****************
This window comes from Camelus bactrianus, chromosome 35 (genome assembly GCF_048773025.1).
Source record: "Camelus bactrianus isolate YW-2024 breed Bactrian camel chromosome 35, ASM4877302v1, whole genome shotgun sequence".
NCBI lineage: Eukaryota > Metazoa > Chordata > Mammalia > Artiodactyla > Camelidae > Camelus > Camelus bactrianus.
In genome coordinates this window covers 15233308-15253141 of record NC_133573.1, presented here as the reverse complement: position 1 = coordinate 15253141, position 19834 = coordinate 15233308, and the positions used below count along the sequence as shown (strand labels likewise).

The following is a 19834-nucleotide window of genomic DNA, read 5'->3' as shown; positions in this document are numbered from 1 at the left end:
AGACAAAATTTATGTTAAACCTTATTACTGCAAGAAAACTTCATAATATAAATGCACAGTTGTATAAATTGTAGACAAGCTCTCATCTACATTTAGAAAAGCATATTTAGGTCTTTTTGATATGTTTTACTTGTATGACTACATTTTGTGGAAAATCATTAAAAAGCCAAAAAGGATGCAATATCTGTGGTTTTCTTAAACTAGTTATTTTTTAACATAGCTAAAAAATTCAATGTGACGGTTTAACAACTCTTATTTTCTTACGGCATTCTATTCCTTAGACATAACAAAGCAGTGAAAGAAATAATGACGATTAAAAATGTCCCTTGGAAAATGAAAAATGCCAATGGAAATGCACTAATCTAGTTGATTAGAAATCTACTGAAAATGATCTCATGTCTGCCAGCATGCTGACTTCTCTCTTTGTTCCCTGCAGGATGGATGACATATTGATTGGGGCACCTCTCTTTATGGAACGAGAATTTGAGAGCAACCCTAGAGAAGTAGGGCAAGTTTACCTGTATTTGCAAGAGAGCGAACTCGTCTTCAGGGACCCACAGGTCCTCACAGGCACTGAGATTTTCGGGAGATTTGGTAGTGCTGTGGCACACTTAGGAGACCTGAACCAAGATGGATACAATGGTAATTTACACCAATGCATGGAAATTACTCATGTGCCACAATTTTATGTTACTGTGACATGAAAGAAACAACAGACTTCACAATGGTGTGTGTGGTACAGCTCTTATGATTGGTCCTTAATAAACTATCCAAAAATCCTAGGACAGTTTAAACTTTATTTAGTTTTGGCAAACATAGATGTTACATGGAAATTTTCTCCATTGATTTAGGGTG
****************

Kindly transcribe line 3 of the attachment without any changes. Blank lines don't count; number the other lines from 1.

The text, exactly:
NCBI lineage: Eukaryota > Metazoa > Chordata > Mammalia > Artiodactyla > Camelidae > Camelus > Camelus bactrianus.